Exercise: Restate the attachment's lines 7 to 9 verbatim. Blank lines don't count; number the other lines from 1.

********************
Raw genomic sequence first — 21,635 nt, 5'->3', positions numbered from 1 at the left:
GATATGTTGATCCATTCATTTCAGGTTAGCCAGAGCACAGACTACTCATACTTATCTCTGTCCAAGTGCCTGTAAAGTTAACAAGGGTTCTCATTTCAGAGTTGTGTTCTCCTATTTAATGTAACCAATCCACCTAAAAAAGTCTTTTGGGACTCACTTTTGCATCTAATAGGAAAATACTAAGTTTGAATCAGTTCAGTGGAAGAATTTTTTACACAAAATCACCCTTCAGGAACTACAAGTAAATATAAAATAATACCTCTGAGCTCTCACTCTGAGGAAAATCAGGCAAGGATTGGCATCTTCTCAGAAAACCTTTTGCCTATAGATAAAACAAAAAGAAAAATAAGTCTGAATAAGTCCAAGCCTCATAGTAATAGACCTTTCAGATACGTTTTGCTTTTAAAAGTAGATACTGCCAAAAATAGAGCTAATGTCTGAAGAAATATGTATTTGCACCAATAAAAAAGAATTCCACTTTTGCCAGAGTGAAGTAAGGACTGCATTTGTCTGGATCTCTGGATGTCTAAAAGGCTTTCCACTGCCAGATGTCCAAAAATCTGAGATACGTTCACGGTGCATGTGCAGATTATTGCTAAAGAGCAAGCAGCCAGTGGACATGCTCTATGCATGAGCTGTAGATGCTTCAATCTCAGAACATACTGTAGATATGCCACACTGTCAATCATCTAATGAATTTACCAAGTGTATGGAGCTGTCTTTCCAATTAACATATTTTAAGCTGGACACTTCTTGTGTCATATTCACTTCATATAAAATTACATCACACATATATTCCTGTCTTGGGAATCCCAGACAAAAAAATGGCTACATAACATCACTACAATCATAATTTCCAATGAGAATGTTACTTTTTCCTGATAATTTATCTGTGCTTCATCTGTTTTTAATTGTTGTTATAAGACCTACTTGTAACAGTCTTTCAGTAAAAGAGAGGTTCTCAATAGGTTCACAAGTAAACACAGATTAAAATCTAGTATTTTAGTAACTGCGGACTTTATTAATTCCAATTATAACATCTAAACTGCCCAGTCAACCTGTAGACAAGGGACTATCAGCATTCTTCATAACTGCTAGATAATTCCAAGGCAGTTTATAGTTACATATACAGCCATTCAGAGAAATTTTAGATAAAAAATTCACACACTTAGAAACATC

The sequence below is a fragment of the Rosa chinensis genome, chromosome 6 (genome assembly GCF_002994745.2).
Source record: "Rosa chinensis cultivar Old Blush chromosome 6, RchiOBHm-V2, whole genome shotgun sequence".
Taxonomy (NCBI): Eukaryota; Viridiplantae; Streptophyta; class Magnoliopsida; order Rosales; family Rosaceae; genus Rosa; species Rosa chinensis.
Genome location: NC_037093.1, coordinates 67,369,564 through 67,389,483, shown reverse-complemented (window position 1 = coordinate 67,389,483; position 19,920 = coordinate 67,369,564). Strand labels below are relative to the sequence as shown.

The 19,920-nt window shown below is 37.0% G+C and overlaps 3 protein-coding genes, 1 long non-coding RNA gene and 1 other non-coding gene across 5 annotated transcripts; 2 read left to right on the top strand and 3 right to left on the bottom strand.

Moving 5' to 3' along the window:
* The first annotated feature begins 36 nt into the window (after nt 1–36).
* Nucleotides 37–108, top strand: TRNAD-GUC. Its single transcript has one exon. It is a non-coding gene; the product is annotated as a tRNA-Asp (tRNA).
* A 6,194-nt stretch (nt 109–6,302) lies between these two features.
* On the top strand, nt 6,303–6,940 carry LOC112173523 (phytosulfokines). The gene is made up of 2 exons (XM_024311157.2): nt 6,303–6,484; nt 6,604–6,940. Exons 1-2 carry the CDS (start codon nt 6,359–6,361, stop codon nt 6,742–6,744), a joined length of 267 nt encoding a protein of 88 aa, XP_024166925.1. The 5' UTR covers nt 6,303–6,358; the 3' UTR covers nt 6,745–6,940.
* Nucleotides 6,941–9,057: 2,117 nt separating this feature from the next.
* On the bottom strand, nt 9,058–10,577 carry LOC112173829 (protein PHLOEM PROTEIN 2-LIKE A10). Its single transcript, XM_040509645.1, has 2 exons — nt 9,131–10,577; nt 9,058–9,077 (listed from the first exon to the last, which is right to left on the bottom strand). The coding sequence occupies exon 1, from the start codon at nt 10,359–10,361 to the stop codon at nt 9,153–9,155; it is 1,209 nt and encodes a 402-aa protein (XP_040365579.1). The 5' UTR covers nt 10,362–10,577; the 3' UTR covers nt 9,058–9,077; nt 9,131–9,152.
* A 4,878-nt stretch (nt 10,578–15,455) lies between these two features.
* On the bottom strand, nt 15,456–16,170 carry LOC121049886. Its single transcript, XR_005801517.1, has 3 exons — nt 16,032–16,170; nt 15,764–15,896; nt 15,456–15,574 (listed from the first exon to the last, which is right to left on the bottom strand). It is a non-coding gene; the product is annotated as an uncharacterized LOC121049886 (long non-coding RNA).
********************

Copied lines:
The 19,920-nt window shown below is 37.0% G+C and overlaps 3 protein-coding genes, 1 long non-coding RNA gene and 1 other non-coding gene across 5 annotated transcripts; 2 read left to right on the top strand and 3 right to left on the bottom strand.

Moving 5' to 3' along the window:
* The first annotated feature begins 36 nt into the window (after nt 1–36).